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IT pros promoted despite reduced hours

March 3, 1999
Web posted at: 5:16 p.m. EST (2216 GMT)

by Barb Cole-Gomolski

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(IDG) -- Contrary to popular belief, reducing your working hours doesn't derail your career in information technology.

Desperate to keep scarce talent, IT departments are letting staffers win promotions -- up to a certain level -- while working 25 to 40 hours per week.

That follows a general employment trend. A recent study from Purdue University in West Lafayette, Ind., and McGill University in Montreal showed that 30 out of 87 corporate professionals studied during two years were promoted while working reduced hours.

"You can move ahead while working less than full-time, but you can only get so far [in the organization]," said Dawn Lepore, CIO at Charles Schwab & Co. in San Francisco. Lepore said several of her staff are working reduced schedules, and some have risen to just below the vice president level.

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Lepore said allowing flexible work schedules will become more common in IT because it's key to retaining employees.

Sue Hanley, senior principal at the IT consultancy American Management Systems Inc. in Fairfax, Va., said her ability to work a reduced schedule during the past 11 years "and not worry about whether my career would fall apart [is] the reason I work here."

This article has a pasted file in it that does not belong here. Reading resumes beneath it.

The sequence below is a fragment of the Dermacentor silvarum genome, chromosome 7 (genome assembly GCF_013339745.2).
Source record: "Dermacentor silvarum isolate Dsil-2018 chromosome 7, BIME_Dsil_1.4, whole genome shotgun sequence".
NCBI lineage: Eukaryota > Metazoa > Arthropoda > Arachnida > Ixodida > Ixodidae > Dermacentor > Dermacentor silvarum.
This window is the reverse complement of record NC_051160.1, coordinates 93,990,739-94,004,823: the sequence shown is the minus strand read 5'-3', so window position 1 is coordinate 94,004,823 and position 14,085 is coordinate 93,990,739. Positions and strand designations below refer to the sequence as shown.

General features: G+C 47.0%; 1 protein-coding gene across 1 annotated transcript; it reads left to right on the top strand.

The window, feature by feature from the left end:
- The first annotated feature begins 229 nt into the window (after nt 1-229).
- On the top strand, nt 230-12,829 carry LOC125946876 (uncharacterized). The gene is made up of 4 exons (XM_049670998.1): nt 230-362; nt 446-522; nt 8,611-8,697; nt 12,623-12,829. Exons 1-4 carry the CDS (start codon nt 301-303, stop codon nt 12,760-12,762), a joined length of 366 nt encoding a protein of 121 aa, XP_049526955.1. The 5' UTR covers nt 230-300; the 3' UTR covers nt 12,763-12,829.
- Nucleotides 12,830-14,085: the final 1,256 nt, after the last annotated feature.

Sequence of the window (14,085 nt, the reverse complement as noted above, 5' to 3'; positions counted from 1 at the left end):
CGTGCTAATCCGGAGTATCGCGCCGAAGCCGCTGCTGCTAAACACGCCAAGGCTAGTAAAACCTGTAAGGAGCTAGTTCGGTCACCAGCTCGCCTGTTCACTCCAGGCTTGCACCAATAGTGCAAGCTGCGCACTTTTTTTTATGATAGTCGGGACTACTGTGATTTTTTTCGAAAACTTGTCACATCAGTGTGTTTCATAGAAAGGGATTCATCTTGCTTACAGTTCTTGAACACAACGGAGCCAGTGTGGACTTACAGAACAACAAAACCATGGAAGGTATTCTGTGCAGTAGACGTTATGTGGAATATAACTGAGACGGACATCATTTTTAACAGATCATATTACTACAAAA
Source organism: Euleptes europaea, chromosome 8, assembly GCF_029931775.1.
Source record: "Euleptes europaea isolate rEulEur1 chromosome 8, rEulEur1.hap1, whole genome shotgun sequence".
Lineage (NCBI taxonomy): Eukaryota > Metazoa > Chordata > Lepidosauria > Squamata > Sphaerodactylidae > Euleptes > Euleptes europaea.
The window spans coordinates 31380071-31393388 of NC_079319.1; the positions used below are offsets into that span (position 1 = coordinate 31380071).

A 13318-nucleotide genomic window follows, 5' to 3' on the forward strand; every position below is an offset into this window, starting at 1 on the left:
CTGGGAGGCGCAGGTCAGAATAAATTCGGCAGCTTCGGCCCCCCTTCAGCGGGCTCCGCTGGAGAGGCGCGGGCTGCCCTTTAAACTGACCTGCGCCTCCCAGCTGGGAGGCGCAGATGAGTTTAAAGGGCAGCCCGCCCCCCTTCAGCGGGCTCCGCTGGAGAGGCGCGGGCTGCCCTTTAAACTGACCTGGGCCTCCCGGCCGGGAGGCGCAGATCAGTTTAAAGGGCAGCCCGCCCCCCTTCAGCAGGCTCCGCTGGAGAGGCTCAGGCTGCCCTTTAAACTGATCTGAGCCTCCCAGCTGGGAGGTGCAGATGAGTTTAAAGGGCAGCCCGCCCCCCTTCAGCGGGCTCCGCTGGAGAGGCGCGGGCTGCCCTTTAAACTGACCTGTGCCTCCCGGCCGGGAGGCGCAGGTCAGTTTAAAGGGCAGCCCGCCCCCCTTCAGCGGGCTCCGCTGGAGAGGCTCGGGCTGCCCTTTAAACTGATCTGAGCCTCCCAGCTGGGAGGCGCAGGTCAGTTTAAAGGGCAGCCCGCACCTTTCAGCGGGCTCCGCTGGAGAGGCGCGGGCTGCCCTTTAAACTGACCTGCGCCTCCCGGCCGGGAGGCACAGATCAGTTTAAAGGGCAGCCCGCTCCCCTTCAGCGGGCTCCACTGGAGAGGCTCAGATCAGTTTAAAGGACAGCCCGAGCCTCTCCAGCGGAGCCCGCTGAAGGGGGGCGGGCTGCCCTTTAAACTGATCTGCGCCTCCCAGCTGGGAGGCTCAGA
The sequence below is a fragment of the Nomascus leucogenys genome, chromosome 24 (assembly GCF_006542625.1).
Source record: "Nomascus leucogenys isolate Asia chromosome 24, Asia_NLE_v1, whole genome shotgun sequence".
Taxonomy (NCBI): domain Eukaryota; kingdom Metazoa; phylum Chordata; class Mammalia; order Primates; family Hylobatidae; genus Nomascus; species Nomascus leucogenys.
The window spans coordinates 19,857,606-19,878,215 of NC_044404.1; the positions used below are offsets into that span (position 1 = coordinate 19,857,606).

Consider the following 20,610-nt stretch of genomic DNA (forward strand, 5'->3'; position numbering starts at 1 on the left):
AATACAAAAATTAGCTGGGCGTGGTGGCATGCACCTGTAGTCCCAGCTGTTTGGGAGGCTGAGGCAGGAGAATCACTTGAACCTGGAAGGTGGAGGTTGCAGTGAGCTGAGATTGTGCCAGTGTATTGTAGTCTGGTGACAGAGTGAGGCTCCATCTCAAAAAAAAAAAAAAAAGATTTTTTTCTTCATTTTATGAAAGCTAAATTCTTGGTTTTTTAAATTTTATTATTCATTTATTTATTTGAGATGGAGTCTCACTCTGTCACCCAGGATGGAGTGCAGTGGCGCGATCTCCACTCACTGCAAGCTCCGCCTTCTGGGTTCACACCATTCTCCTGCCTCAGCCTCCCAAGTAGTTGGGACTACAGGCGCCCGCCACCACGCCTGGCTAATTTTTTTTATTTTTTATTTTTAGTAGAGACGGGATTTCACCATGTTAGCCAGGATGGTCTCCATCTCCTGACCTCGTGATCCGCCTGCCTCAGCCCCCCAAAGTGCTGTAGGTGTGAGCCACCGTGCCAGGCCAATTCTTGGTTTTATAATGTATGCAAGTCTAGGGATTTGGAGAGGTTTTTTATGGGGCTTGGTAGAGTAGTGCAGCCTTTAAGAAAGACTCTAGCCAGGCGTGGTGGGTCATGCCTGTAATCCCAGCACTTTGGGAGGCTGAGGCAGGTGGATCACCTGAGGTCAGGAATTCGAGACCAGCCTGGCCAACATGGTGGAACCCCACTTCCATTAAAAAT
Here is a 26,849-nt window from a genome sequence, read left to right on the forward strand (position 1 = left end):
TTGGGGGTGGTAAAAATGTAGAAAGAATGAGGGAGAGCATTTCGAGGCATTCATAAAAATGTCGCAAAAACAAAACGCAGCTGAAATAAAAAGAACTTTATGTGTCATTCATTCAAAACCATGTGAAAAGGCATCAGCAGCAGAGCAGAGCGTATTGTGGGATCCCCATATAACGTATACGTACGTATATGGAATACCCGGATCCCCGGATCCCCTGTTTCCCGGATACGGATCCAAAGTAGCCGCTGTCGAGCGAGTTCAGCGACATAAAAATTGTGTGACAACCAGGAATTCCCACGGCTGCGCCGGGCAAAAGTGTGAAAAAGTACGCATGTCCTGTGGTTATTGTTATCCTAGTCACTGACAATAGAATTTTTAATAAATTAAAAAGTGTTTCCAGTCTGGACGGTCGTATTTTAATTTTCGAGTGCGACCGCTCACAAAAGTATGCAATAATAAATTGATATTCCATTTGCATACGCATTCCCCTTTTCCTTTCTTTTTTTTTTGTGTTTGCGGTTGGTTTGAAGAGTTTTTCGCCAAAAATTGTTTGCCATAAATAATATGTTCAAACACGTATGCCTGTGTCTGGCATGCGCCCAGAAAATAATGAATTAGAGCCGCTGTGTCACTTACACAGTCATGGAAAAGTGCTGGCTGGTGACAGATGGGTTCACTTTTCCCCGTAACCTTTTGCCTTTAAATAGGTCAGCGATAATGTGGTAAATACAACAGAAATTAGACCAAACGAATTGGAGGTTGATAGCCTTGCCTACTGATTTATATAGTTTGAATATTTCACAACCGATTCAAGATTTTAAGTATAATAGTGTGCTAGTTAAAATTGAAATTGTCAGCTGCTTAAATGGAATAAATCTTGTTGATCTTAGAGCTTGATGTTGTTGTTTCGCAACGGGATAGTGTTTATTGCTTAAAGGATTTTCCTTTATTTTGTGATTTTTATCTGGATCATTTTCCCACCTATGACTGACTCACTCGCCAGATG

That may be because "IT organizations don't really need face time, they need output," said Janet Smith, president of Ivy Planning Group Inc., a Potomac, Md., consultancy that specializes in diversity training. "Companies are more interested in whether projects are getting done than how much time you spend at the office," she said.

Of course, not every IT professional can cut back the hours and rise through the ranks. In the Purdue/McGill study, reduced hours usually worked for employees who had a supportive boss and who were highly skilled, organized and efficient.

"It's difficult to manage a part-time schedule," said Lepore, who worked a reduced schedule for part of last year after the birth of her child. "You have to work harder at maintaining your priorities."

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Purdue University
McGill University
American Management Systems, Inc.
Charles Schwab & Co.

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